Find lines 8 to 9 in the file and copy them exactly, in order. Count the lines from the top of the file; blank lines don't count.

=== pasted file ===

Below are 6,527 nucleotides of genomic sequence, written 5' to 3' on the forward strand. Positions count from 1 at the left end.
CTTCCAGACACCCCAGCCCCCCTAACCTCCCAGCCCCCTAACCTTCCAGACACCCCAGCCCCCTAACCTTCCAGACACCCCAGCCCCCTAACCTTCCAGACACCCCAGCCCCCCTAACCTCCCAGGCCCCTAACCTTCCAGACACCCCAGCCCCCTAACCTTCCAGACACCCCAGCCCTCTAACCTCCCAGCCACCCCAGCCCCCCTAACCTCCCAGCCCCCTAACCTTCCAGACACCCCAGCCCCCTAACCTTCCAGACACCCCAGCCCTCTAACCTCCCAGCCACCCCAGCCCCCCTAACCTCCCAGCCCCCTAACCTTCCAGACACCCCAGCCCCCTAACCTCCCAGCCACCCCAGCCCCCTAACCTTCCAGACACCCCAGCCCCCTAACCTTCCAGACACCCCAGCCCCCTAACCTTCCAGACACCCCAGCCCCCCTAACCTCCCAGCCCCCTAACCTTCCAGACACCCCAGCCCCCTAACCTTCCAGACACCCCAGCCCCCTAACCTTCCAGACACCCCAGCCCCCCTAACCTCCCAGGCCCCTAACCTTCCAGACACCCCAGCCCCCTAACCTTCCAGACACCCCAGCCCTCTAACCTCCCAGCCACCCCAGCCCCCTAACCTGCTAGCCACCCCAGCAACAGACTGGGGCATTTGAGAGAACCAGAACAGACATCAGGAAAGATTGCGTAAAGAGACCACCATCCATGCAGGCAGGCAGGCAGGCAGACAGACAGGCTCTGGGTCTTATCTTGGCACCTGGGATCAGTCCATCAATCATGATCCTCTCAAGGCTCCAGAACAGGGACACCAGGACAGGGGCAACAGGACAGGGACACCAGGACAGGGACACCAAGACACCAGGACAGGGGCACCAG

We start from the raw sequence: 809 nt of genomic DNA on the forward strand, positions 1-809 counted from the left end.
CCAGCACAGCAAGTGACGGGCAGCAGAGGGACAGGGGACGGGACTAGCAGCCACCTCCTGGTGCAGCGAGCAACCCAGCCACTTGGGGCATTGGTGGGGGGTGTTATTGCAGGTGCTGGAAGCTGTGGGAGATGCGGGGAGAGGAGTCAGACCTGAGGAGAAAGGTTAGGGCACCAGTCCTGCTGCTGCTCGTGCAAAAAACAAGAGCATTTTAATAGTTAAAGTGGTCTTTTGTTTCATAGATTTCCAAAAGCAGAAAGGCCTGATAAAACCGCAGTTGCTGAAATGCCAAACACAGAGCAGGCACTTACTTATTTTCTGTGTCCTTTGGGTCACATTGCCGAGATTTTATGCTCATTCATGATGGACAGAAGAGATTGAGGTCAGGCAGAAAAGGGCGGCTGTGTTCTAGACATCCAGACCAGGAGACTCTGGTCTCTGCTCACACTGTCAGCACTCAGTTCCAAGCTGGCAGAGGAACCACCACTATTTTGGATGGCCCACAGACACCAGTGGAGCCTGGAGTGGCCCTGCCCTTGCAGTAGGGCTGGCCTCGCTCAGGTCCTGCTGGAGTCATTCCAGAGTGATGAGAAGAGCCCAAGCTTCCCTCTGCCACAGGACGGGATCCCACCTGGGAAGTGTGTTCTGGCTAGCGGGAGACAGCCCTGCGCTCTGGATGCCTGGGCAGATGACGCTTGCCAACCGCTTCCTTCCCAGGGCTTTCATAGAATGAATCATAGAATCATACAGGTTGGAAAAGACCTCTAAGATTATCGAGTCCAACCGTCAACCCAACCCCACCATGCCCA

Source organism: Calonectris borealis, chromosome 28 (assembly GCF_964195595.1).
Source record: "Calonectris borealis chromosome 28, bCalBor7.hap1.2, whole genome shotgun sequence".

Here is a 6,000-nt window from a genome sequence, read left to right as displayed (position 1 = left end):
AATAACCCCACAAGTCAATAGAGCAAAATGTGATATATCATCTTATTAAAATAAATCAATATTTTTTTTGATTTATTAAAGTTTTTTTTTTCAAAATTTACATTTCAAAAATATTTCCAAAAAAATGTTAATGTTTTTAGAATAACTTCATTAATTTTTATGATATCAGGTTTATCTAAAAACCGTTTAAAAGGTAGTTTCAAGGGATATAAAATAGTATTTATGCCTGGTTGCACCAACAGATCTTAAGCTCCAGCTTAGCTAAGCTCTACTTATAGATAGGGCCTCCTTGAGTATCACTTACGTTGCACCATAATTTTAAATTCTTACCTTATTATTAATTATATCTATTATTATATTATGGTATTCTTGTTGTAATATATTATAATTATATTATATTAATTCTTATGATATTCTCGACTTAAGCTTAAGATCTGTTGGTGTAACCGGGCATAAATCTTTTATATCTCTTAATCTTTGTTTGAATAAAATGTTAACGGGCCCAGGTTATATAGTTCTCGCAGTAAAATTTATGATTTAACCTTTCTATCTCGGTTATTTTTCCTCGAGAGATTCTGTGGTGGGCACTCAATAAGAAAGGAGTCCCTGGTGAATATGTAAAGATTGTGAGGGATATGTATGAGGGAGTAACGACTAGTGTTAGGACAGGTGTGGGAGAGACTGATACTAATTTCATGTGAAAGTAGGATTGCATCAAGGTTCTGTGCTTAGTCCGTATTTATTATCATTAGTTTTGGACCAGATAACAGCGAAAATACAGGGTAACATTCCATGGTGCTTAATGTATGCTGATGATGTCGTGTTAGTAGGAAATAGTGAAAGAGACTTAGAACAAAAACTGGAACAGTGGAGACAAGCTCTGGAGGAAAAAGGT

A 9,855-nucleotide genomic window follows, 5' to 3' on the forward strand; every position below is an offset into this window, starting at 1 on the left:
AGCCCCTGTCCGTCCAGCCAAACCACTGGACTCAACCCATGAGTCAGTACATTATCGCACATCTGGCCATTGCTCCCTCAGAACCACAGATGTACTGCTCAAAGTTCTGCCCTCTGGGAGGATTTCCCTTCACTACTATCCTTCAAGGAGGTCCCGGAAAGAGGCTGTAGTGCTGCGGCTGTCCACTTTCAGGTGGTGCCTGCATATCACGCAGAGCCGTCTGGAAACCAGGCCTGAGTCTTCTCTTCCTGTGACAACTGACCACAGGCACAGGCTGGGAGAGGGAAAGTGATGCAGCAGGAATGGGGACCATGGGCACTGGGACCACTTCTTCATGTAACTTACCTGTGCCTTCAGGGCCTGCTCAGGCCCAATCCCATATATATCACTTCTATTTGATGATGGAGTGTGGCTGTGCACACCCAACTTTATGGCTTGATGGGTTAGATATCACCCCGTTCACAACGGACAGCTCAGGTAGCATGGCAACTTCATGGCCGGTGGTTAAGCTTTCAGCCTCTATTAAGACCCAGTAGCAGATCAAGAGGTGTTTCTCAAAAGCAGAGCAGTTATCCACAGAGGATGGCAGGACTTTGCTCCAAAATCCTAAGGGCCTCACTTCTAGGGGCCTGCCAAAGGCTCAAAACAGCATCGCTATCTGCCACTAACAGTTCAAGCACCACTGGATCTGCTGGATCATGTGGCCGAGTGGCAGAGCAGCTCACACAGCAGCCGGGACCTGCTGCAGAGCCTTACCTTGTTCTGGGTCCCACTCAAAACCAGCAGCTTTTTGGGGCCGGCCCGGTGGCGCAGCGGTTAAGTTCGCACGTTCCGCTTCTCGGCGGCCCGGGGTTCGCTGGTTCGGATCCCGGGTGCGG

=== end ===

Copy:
AATAACCCCACAAGTCAATAGAGCAAAATGTGATATATCATCTTATTAAAATAAATCAATATTTTTTTTGATTTATTAAAGTTTTTTTTTTCAAAATTTACATTTCAAAAATATTTCCAAAAAAATGTTAATGTTTTTAGAATAACTTCATTAATTTTTATGATATCAGGTTTATCTAAAAACCGTTTAAAAGGTAGTTTCAAGGGATATAAAATAGTATTTATGCCTGGTTGCACCAACAGATCTTAAGCTCCAGCTTAGCTAAGCTCTACTTATAGATAGGGCCTCCTTGAGTATCACTTACGTTGCACCATAATTTTAAATTCTTACCTTATTATTAATTATATCTATTATTATATTATGGTATTCTTGTTGTAATATATTATAATTATATTATATTAATTCTTATGATATTCTCGACTTAAGCTTAAGATCTGTTGGTGTAACCGGGCATAAATCTTTTATATCTCTTAATCTTTGTTTGAATAAAATGTTAACGGGCCCAGGTTATATAGTTCTCGCAGTAAAATTTATGATTTAACCTTTCTATCTCGGTTATTTTTCCTCGAGAGATTCTGTGGTGGGCACTCAATAAGAAAGGAGTCCCTGGTGAATATGTAAAGATTGTGAGGGATATGTATGAGGGAGTAACGACTAGTGTTAGGACAGGTGTGGGAGAGACTGATACTAATTTCATGTGAAAGTAGGATTGCATCAAGGTTCTGTGCTTAGTCCGTATTTATTATCATTAGTTTTGGACCAGATAACAGCGAAAATACAGGGTAACATTCCATGGTGCTTAATGTATGCTGATGATGTCGTGTTAGTAGGAAATAGTGAAAGAGACTTAGAACAAAAACTGGAACAGTGGAGACAAGCTCTGGAGGAAAAAGGT

A 9,855-nucleotide genomic window follows, 5' to 3' on the forward strand; every position below is an offset into this window, starting at 1 on the left: